Friday, 5 August 2011

Singing lessons

(Cicadas; photo from internet)

In summer, on Greek islands like Lesvos, the number of inhabitants doubles or even triples. This results in more noise in the streets. The holidaying youth have all the time in the world to go around on their noisy motorbikes, car rental companies put hundreds of cars on the roads, cabs race up and down the streets (unless they are striking as they have these last three weeks) and Greeks from the mainland fill up the summer car parks.

Not only the heat, but also this noise makes living in the city in the summer unenviable. Better to live in nature. But even there the summer months can be pretty noisy. In a way nature is a cacophony of sounds, especially in summer, when the cicadas use the hot air to sing loudly.

This week I wanted to write about these noisy guys and when I started to search the internet for more information I fell upon the column Singing Cicadas of the Muses of Pieria written by Nina Fotiadou
(Zingende cicaden van de Muzen van Pieria). She has written everything I wanted to tell you about the cicadas, so there’s no use for me to write that column again. Since her piece is only available in Dutch, I refer you to the Wikipedia page about Cicadas.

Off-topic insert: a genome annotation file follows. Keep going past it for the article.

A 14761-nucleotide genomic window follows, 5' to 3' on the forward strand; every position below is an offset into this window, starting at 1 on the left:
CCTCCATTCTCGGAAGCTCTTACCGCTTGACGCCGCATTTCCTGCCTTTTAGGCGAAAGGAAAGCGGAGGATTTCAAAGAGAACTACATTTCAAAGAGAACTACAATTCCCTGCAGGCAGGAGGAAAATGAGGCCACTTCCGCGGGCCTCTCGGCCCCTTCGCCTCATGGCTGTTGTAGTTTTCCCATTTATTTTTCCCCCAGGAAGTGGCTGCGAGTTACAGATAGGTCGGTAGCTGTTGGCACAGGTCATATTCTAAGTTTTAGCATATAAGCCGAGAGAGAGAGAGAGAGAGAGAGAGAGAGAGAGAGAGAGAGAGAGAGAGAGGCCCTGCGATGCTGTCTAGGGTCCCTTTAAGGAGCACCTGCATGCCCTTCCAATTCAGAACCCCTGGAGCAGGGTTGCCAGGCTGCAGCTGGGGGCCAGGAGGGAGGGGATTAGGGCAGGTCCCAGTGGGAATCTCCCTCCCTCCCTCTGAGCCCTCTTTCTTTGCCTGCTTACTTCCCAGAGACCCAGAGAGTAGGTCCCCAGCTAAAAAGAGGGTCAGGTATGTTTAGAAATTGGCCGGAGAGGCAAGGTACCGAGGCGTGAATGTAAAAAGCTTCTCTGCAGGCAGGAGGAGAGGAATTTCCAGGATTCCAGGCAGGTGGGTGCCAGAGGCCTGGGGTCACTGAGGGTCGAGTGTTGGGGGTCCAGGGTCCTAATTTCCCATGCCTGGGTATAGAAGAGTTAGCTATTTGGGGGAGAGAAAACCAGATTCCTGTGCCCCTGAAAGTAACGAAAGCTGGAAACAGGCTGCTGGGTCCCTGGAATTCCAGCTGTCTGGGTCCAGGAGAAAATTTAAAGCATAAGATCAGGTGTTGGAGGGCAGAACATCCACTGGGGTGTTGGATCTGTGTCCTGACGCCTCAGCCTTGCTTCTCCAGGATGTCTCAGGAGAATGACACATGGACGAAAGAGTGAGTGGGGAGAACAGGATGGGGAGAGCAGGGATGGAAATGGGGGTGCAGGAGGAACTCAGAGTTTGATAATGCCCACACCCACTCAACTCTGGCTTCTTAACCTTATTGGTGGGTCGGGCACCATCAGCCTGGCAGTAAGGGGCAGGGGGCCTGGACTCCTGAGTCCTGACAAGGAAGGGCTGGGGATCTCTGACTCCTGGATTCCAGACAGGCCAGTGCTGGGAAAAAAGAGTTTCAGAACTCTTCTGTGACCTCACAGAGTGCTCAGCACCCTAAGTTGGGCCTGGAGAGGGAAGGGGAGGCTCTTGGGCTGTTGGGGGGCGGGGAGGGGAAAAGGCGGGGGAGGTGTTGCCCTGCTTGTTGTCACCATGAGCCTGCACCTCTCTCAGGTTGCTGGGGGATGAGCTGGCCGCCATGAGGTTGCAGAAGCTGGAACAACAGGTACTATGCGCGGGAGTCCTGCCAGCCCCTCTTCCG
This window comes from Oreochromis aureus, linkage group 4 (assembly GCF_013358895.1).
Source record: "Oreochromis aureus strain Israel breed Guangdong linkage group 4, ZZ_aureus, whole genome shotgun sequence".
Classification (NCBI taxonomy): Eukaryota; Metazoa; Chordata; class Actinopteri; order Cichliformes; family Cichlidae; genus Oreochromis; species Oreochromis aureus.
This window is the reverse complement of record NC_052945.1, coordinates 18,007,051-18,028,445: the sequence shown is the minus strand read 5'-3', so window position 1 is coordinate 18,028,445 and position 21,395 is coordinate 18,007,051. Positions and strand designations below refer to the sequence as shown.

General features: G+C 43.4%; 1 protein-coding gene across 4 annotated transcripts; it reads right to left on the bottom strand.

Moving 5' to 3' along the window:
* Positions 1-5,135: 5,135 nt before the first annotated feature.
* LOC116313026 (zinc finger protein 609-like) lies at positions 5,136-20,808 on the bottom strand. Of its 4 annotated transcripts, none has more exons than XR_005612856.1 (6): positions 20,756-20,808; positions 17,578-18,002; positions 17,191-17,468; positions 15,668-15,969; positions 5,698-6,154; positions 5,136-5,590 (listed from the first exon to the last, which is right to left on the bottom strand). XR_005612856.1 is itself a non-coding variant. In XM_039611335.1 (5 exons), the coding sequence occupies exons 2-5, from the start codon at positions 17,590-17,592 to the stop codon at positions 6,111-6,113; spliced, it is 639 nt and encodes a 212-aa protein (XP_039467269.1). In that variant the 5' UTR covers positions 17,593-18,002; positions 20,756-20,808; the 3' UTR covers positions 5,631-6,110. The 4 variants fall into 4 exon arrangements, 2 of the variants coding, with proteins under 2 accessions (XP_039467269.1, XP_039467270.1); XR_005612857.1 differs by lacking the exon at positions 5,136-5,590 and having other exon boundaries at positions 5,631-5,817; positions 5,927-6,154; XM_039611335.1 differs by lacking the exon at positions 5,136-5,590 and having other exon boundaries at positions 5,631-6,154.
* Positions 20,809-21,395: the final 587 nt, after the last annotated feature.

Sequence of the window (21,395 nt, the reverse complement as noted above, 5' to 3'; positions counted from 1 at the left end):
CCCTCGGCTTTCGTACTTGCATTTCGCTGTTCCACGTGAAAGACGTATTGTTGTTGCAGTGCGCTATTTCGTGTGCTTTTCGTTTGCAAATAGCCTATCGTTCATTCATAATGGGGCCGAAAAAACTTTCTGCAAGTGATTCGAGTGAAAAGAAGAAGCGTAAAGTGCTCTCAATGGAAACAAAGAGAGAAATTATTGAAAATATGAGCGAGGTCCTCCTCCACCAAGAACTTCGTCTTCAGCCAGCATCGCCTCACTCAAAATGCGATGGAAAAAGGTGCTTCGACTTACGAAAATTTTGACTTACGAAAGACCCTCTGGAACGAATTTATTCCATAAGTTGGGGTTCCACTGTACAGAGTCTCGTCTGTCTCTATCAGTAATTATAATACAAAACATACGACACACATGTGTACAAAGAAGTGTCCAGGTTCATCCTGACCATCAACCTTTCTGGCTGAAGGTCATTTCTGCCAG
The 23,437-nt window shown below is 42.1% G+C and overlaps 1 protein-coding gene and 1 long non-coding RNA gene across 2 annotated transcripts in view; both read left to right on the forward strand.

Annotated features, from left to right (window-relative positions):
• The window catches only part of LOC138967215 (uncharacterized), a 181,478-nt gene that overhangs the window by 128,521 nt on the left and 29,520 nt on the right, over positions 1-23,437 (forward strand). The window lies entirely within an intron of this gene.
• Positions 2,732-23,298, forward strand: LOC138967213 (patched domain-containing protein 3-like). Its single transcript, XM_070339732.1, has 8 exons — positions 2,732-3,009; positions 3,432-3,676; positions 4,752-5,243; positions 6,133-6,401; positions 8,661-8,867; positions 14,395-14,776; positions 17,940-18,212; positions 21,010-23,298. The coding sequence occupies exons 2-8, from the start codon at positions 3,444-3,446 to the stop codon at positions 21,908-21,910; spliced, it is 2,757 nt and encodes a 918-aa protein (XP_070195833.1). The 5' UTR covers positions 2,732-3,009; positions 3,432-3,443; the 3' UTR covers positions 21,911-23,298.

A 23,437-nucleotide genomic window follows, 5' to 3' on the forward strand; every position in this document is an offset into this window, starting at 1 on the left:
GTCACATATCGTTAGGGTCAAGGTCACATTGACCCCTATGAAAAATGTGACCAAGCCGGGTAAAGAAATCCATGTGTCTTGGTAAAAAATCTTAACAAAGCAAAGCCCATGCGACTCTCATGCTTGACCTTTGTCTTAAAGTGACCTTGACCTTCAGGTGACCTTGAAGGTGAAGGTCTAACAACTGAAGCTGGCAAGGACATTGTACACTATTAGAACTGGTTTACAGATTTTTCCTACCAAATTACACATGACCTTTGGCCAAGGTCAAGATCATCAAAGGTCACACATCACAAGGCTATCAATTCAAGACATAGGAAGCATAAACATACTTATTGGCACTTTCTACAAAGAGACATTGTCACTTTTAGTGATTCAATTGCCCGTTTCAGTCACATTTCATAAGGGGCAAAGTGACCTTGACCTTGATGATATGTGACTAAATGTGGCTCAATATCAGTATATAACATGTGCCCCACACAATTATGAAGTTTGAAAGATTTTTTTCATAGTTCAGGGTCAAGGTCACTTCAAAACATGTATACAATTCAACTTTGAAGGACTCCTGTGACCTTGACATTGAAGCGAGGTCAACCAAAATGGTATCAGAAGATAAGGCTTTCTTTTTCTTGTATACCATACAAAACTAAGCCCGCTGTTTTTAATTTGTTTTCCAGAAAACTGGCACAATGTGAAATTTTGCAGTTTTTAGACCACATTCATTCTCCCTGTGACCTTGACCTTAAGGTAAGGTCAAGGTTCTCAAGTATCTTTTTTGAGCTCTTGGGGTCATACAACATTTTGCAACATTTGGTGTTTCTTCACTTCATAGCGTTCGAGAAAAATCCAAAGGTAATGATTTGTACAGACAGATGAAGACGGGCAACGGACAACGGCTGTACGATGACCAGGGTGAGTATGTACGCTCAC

In any case, I would not have been able to write as entertaining a story as Nina Fotiadou did, because amongst other things she writes how the muses of Pieria, living on Mount Olympos close to the Greek Gods, created the cicadas. But Lesvos is far away from that sacred mountain in the mainland Greece and, as far as I know, no muses are living here creating crickets. Oops, now I have made a mistake: I mean cicadas!

Crickets and cicadas are often confused. So the first thing I did when starting to write about them was to observe which of these noisy guys I have here at my house. Very clearly they are cicadas. Not only are they far more loud than crickets, they also produce their music quite differently. They use their muscles to vibrate plates on their bodies, whilst the cricket produces his music by moving his wings along a kind of plate on his legs; these last movements are called stridulation.

Can you believe that Crickets and cicadas were popular pets in ancient times? When I was young I learned that the emperors of China used to have nightingales as pets, but they also had crickets and cicadas for their entertainment. Although I can’t imagine that while drinking a cup of tea you could possibly enjoy the sound of a cicada. Your eardrums start shaking as soon as you approach such an insect.

Crickets make a much softer noise that sounds more lovely to the ears. And to think that all those historians would mix up crickets and cicadas! Listen to this conversation between crickets and cicadas and when the cicada comes in at the second line, you will immediately recognize which insect is dominating the conversation: Crickets & Cicades Conversation. My ears are still hurting from listening to them over the computer!